• Does our brand, and what it represents, bring us joy? Do we imagine it brings joy to other people?
  • Does it bring me joy to look at my business card and the logo printed in the corner? Will it bring another person joy when I give it to them?
  • Will the name of our new product bring joy to those who see it on the shelf? Does the name of our old products bring the same joy?
  • Does engaging in this type of activity bring joy to our organization? Are the people involved experiencing joy?
  • Which of these designs for our new website will bring the most joy to us personally, as well as to those who arrive at it? 
  • Do our messages bring us joy to deliver them? Do they bring joy to those who receive them?
  • Does launching this new campaign bring us joy to do so, in spite of the cost and difficulty in measuring tangible returns?
  • Does our workplace culture create a sense of joy for those who are a part of it?
  • If nobody in our organization feels a sense of joy for the brand, is it at all possible for any customer to feel joy for it?
  • What aspects of our business and our brand have the most joy giving potential, and how can we make sure we invest more heavily in them?

Some people may find things to disagree about with Marie Kondo, but the fact is her strategies have proven to be superior, effective, and life-changing for many people around the world. Her book is a New York times bestseller, and her new book "Spark Joy" promises to take the concept even further. 

If a concept like this can change individual lives, perhaps it can even change brands. Imagine living in a world where brands around the world are all trying to "out-joy" each other? Sounds like an amazing place to be. It's a lofty idea, I know, but it's possible. And it could be one more way businesses can start to "realize" instead of "brand" themselves.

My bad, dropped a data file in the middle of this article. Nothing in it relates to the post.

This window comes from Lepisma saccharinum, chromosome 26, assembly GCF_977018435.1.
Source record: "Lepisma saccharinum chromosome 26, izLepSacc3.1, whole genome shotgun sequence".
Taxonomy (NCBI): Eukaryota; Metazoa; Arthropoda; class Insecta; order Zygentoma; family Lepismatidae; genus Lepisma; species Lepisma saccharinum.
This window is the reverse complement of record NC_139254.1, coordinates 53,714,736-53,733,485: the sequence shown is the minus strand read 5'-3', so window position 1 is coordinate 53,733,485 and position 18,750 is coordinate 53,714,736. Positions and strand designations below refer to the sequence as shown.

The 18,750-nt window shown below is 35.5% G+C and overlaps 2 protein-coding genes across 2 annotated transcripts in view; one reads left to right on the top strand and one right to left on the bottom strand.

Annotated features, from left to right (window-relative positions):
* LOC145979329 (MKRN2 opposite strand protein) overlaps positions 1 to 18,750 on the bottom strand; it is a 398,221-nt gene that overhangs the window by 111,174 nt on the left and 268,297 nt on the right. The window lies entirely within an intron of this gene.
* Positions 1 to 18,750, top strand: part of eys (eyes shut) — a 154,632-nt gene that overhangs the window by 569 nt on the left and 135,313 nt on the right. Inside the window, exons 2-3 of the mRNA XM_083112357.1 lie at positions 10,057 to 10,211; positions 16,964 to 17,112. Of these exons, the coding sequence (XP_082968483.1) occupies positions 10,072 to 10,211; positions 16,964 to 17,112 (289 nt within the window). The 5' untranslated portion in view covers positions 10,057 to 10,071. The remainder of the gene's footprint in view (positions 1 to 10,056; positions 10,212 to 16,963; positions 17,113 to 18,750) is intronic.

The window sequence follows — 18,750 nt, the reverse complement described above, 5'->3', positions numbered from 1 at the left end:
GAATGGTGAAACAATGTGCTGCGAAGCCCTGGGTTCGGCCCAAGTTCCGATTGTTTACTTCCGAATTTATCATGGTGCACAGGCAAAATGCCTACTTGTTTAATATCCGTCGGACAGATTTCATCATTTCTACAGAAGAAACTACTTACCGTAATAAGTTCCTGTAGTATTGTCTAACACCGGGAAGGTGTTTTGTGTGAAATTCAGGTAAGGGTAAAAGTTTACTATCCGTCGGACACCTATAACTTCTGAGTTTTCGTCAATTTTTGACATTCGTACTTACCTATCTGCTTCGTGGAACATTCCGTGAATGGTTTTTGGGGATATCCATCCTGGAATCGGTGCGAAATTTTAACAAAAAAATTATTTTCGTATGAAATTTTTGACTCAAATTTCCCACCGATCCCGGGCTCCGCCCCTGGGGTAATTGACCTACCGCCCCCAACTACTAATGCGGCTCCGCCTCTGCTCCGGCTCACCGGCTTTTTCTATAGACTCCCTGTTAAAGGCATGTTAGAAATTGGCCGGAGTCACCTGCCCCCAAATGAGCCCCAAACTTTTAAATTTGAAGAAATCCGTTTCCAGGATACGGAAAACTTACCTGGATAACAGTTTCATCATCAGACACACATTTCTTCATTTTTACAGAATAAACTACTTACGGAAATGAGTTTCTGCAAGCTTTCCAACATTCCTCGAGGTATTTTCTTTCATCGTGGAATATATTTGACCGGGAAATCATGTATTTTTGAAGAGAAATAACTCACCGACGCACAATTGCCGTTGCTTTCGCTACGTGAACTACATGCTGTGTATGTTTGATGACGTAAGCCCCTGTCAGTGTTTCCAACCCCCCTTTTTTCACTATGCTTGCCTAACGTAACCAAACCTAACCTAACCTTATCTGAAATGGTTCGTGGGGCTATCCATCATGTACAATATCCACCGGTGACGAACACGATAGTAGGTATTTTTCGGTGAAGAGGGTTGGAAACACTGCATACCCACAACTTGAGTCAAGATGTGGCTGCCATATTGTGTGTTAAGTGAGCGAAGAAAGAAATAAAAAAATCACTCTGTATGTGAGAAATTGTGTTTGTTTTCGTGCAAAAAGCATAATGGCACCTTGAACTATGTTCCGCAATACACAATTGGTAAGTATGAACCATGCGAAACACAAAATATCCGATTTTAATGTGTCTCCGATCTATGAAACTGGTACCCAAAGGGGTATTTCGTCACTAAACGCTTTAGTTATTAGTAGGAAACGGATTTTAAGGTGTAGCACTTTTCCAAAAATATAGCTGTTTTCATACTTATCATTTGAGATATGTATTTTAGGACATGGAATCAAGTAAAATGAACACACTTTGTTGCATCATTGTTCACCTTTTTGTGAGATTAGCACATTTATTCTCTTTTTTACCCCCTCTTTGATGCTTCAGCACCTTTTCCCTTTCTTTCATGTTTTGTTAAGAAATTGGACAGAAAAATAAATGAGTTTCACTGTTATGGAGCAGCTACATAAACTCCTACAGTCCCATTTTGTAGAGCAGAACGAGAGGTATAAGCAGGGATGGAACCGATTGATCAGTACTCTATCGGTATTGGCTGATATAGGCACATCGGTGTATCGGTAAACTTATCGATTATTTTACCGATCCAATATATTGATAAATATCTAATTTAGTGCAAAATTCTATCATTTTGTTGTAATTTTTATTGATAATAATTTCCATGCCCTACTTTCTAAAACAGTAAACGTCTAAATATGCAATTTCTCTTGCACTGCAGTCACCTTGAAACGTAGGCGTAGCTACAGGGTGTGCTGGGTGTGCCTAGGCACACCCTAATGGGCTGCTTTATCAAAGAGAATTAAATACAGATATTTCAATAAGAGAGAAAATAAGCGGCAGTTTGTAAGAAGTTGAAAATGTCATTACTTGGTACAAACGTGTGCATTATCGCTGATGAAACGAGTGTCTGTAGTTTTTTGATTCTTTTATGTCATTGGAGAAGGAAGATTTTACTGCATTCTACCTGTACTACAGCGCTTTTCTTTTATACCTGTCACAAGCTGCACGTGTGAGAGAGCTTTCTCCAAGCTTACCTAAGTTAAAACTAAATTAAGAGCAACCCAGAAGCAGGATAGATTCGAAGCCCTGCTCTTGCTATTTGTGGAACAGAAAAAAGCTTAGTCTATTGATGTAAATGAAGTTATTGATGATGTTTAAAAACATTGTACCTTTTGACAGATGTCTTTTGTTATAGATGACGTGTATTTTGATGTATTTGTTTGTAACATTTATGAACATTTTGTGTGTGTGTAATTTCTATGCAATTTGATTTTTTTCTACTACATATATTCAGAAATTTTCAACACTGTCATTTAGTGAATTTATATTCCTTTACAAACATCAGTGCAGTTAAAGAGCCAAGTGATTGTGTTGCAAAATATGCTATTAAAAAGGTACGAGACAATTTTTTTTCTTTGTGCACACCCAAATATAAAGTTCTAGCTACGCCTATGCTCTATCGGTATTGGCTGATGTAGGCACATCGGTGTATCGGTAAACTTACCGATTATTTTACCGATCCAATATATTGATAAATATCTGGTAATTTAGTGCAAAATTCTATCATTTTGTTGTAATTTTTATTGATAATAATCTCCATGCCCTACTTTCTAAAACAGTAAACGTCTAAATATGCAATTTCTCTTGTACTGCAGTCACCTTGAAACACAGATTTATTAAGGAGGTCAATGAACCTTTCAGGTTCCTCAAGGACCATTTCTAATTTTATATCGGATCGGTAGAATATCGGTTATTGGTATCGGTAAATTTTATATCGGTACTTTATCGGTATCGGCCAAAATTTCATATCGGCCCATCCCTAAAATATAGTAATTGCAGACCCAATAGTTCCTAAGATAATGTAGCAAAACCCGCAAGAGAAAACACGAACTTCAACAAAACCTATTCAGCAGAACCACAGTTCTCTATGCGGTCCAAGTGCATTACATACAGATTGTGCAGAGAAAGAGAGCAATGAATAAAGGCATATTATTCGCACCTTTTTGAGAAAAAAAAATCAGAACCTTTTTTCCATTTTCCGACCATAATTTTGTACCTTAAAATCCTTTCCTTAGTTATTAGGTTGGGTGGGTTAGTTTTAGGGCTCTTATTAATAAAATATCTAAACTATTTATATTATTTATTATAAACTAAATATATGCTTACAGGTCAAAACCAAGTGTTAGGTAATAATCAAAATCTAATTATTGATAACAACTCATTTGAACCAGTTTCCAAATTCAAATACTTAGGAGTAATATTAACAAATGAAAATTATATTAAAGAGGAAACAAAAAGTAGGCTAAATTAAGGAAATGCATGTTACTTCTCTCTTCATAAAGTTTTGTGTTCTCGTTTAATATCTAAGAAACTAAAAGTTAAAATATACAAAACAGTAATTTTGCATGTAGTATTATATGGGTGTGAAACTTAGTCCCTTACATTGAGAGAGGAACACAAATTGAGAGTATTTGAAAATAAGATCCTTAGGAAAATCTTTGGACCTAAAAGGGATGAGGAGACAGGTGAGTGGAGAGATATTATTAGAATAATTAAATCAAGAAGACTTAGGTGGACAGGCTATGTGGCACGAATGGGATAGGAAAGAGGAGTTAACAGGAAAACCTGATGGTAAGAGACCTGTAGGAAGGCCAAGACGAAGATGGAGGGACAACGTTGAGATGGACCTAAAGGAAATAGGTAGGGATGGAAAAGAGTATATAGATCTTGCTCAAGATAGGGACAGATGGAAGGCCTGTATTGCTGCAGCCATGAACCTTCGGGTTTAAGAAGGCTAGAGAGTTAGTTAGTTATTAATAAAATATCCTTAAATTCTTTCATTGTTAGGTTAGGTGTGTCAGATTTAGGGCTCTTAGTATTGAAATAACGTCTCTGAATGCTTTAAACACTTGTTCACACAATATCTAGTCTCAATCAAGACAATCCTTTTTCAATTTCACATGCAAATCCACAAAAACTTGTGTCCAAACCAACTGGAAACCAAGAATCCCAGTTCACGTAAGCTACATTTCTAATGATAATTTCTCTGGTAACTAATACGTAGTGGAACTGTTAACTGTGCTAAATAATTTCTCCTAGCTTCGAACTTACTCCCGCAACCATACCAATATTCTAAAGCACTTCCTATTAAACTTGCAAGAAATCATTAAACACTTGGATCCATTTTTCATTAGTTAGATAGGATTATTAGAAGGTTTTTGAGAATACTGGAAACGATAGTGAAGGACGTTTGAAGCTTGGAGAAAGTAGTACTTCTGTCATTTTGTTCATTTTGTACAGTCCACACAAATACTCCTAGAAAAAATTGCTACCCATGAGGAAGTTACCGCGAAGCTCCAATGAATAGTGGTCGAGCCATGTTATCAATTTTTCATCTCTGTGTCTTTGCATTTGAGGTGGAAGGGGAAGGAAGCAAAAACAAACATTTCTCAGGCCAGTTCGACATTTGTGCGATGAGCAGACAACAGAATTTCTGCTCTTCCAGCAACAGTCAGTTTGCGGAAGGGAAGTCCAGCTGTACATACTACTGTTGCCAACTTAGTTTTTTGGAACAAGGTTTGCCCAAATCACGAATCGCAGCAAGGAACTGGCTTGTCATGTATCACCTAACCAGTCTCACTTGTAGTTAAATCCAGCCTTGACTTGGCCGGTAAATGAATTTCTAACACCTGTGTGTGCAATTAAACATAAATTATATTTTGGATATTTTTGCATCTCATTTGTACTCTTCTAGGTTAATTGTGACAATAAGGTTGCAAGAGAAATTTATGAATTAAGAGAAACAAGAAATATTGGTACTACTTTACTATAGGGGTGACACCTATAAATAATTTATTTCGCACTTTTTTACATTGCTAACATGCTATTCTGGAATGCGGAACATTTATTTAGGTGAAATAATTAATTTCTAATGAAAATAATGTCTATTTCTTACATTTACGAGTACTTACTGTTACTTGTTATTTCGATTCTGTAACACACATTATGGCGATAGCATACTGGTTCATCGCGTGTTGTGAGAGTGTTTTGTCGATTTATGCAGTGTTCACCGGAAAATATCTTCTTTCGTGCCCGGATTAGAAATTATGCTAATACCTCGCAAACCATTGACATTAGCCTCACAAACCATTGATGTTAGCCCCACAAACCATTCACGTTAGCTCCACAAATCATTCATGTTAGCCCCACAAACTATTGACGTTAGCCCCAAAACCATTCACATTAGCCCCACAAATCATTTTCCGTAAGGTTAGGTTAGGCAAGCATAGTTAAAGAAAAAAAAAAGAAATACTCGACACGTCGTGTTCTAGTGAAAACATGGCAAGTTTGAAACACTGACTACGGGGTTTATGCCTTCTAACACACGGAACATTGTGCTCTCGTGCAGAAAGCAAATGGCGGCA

If you liked my post, please follow me on Twitter because it will encourage me to write more. Thanks, Chris.

Science & Branding: Be the brand that one truly is. by Chris Hubbard

Like people, many brands at some point wish they were other than who they are. They look around and see a host of new brands who are cooler than they are, better looking, or having more success. They wish to have a different "brand self." So they attempt to make themselves into something different. But both failure and success at these attempts can lead to despair. 

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2 Paragraphs On: Moving by Chris Hubbard


This week, we at DDG moved into our brand new, yet not-quite-finished offices near Bo'ai rd in Taipei. The bathrooms don't have water, the tables don't have tops, but we're here and excited about the new location. Less than a few months ago I personally moved from the Songshan area to a new apartment near Guting station as well. It's closer to friends and work and has a patio area that can actually accommodate more than two people; unlike my previous place.